Hope Among Us Yet
Social Criticism and Social Solace in Depression America

David P. Peeler

Reviews

"A carefully considered, substantial and well-written book which provides an excellent introduction to an academic field which requires more texts of interdisciplinary synthesis."
Southern Quarterly

"Provides much food for thought to scholars and students of American culture in the Depression. In its careful selection of artists and works, its inventive juxtapositions, and its solid research, it challenges us to think about the achievements and the failures of those artists who sought so vigorously to depict their age through their art in the decade following the Stock Market Crash."
American Studies


"Historians often have simply passed on generalizations about leftist writers and social realism in art without probing very deeply. Peeler corrects this with a careful analysis of fiction and nonfiction writing, photography, and painting. . . . A worthwhile book, not only for history buffs but also for those interested in art and fiction."
Library Journal

"A comprehensive study of intellectual response to the Great Depression . . . Peeler's work supplements, and surpasses in some sections, Richard Pell's more general Radical Visions and American Dreams."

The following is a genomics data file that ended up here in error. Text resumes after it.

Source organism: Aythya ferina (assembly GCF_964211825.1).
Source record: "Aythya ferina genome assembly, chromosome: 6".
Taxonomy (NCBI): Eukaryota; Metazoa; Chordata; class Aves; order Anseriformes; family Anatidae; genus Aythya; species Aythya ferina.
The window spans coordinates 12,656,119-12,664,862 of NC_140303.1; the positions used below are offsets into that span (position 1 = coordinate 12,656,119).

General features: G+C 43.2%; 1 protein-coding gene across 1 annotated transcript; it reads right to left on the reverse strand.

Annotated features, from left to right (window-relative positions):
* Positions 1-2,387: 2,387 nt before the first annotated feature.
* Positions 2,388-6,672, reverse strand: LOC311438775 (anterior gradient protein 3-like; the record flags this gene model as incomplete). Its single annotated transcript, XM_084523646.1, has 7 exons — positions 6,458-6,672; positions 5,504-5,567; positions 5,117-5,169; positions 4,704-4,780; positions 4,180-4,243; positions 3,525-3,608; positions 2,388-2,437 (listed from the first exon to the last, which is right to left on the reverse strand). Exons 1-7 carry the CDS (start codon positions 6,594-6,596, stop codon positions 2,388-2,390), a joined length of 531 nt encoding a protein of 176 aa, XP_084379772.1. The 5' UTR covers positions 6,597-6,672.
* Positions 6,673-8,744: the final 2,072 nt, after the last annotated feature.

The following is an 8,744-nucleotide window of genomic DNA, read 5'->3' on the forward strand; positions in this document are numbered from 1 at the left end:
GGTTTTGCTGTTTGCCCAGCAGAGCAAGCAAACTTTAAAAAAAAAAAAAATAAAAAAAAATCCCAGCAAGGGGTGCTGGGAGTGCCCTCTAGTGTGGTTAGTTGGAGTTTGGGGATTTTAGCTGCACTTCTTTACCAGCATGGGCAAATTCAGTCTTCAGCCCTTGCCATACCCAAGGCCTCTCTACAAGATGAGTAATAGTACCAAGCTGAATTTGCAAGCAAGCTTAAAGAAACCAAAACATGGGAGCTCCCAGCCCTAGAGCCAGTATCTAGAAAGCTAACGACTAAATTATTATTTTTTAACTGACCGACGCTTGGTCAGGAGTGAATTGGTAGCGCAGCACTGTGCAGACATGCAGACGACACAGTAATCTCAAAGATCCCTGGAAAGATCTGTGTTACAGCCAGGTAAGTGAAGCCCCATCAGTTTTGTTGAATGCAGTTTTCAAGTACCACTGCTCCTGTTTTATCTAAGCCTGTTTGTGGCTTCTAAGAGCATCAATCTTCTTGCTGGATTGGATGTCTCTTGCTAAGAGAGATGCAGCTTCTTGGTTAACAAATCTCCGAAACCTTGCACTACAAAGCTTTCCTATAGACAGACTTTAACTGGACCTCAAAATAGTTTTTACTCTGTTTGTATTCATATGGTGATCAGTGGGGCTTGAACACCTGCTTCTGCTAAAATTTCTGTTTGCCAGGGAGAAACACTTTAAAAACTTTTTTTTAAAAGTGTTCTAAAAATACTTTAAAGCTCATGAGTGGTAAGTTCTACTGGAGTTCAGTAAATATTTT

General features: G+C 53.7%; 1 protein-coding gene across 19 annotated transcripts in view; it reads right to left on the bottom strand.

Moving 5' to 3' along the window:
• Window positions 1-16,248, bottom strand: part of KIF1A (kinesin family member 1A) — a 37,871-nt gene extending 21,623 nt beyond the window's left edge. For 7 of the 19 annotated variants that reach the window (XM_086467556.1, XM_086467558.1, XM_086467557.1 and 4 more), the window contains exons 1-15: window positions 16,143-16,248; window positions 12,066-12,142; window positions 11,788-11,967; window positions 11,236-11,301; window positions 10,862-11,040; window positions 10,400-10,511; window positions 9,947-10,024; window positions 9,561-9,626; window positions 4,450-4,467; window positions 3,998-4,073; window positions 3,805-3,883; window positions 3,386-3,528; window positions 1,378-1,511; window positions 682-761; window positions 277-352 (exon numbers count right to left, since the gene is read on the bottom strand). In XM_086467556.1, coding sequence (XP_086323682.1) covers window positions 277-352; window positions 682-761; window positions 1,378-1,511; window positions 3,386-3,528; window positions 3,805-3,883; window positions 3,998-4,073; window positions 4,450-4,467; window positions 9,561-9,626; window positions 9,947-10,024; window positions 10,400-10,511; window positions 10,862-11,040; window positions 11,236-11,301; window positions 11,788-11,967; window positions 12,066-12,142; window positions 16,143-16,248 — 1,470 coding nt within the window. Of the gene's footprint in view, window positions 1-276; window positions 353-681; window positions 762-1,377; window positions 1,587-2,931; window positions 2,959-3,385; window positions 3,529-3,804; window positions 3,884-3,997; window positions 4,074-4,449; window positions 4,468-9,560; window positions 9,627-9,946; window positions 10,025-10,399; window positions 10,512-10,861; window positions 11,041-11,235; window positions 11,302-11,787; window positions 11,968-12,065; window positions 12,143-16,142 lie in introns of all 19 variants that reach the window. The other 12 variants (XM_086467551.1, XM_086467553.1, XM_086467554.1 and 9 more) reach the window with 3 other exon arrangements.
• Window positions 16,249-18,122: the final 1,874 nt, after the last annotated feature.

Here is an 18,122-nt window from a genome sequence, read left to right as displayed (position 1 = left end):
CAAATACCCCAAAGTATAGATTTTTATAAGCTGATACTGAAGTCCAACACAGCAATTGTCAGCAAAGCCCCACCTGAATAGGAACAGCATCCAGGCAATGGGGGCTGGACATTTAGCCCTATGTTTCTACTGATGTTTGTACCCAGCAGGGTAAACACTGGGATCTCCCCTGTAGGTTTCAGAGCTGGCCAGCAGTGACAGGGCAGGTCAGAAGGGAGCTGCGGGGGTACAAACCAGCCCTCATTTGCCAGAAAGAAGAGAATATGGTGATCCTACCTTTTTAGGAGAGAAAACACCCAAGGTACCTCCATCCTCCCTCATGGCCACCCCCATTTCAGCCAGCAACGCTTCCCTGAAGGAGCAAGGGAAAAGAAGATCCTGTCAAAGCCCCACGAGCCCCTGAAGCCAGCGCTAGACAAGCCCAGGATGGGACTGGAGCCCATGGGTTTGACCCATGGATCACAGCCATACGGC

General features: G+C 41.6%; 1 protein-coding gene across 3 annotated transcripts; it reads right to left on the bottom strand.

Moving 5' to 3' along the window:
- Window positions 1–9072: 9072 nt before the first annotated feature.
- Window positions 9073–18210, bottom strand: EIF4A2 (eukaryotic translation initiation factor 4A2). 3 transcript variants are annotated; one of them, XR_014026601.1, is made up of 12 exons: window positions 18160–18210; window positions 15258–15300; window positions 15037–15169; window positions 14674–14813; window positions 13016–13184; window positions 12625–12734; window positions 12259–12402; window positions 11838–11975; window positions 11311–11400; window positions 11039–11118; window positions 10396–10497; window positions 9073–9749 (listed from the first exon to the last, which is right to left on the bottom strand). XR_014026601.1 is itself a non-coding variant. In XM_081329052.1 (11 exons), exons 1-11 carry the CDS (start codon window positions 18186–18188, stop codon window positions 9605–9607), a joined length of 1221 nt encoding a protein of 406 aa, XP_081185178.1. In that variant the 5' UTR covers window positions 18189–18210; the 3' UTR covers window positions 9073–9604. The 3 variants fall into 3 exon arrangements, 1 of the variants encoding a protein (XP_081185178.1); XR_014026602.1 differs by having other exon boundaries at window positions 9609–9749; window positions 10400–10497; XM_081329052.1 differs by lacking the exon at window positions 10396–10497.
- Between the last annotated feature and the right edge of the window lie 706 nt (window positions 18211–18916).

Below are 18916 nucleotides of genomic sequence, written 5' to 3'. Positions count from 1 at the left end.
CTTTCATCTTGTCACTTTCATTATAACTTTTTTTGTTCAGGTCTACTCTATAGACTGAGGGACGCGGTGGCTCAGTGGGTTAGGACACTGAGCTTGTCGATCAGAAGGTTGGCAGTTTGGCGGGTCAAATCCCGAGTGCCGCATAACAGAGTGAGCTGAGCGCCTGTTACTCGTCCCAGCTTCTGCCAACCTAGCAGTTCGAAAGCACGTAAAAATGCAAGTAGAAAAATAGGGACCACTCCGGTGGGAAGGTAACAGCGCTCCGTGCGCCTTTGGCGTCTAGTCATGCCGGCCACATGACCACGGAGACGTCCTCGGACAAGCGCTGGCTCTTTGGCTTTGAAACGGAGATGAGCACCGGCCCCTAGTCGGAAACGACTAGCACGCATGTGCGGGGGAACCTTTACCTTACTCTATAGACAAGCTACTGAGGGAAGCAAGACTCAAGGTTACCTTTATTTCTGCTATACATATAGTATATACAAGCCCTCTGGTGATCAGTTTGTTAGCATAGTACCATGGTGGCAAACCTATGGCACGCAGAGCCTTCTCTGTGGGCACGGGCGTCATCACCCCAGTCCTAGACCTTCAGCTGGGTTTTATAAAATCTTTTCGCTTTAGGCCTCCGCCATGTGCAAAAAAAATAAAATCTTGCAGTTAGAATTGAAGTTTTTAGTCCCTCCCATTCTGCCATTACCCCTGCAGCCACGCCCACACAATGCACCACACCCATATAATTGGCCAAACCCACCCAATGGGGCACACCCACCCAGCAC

Choice

More / Hide

Description
In Hope Among Us Yet, David Peeler examines art and literature of the Great Depression to reveal a common pursuit and common dream in the work of writers, photographers, and painters who turned their talents toward the utter dislocation and despair of 1930s America. Thrust out of the gilded world of the 1920s by the extent of the crisis, these artists used their canvases, cameras, and pens to condemn capitalism and seal its demise with stunning evidence of its evils. As the years drew on, however, artists began to dream of a new, more equitable social order, and the solace of those dreams rather than the earlier vilification came to dominate Depression art.

Discussing the photographs and paintings (many of them reproduced in this book), the essays and novels of the Depression era, David Peeler shows that in their pursuit of the reality of 1930s America, social artists also dreamed of a rebirth of Western art. But, as American capitalism revived with the onset of World War II, hopes for a new order faded, and the vision of the Depression's artists remained the unfilled prophecy of their works.

Page count: 360 pp.
Trim size: 6 x 9

 



Paper
List price: $32.95
978-0-8203-3140-9
3/1/2008

buy button
View Shopping Cart



David P. Peeler is a professor of history at the United States Naval Academy, Annapolis.